There are certainly dystopian qualities in the sight of strangers congregating at locales of an imaginary electronic world, tapping their screens furiously without the pretense of actually interacting with one another.
Other aspects of the book identify smartphone games as an ideological tool of the workplace, providing spurts of “pleasure” throughout the day that renew a worker’s productivity without them having to confront their own workplace dissatisfaction.
Gaming on commutes and lunch breaks, spaces otherwise used to reflect or share experiences with colleagues, leads to a fragmentation of worker solidarity, Bown argues.
Described in the book as a supplement to capital and corporate methodologies to regulate the workforce, gaming plays a role in eroding distinctions between work and leisure: indulgence throughout the day brings with it work commitments after hours.
The same could be argued of periodic social media checks-ins and the endless scrolling of news feeds throughout the workday.
Bown sees the relationship between gaming and reality as being dialectical: games have the power to alter our relationships to reality as much as they are informed by or reflective of it. In the case of disempowered labor, he makes a compelling argument for how interdependent reality and the virtual world can be.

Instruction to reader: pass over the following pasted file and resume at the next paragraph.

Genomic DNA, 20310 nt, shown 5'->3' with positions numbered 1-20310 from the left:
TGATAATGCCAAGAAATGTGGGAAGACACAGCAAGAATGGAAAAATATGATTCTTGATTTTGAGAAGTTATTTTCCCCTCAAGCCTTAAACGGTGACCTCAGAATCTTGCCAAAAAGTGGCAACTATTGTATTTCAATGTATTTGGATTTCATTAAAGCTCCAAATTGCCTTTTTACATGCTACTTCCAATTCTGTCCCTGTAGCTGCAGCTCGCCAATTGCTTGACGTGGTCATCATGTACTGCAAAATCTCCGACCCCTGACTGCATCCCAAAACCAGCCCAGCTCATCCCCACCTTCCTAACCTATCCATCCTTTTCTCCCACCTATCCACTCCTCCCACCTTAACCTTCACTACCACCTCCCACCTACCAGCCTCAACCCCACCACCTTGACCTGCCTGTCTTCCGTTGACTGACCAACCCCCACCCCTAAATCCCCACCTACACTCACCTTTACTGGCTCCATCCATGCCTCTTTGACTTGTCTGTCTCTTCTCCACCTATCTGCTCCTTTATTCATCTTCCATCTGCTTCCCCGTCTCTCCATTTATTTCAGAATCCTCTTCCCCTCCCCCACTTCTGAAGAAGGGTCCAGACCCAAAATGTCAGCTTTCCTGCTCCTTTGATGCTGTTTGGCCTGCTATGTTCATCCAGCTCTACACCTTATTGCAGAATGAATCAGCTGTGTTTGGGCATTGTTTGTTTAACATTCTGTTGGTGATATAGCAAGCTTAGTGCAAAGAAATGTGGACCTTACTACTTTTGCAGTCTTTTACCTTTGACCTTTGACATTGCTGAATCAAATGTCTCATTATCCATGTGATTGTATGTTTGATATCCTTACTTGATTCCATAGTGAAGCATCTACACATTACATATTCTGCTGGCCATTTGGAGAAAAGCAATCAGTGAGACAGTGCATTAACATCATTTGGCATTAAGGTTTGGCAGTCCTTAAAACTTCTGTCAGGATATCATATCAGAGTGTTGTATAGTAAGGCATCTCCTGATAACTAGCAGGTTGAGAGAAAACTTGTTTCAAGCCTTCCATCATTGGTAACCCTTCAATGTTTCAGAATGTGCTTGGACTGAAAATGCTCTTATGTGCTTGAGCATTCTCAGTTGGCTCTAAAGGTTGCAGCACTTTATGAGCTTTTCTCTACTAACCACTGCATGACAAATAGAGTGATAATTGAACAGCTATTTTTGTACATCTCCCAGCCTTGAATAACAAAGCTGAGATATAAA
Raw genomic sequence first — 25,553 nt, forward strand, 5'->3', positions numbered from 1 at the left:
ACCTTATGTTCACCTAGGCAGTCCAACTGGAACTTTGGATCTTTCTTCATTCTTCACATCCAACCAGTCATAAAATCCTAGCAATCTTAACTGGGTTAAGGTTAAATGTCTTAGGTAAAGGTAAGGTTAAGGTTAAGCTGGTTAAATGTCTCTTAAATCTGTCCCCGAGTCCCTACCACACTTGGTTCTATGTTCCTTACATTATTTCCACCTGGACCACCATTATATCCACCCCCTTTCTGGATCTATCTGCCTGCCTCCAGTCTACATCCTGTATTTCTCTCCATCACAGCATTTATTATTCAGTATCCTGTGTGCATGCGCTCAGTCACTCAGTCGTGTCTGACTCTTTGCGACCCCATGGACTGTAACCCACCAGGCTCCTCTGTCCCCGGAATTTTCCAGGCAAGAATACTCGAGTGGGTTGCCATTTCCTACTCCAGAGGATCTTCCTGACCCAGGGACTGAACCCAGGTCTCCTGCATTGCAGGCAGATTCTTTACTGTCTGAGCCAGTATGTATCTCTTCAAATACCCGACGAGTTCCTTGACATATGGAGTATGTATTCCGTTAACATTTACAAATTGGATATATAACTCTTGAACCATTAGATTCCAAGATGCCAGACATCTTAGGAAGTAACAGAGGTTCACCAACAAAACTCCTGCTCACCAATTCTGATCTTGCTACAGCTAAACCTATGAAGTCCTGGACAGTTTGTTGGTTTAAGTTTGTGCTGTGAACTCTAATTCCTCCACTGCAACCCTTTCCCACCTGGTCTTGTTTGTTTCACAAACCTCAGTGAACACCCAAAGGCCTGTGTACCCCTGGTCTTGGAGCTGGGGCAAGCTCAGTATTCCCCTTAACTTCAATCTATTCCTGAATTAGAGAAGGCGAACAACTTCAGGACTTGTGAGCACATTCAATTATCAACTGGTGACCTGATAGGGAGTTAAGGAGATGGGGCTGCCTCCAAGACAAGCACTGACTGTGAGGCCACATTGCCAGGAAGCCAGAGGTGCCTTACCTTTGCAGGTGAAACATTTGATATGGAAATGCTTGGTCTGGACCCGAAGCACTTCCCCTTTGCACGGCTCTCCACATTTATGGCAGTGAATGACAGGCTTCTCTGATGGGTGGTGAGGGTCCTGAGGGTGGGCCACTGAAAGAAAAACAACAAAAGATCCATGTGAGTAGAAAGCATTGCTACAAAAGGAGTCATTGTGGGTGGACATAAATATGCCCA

Rather than retreat into technophobia, Bown champions the subversive potential of gaming and its capacity to critique conformist enjoyment and transform desire itself, advocating the utilization of technology and virtual worlds as a means for politically subversive and progressive-minded ends.
“If this subversive potential of the dreamworld can be harnessed, it can be used to reach a wide and often initially unreceptive audience,” he says of the enjoyment produced between the subject and a game.
“The Playstation Dreamworld” is ultimately an accessible, original and highly perceptive critique of video games that delves into a range of hyper-contemporary concerns and political anxieties that inform the infinite digital spaces of games, if only unconsciously.
Bown has the foresight to see the politics of this space and the pleasures derived from it and argues it is well worth fighting for.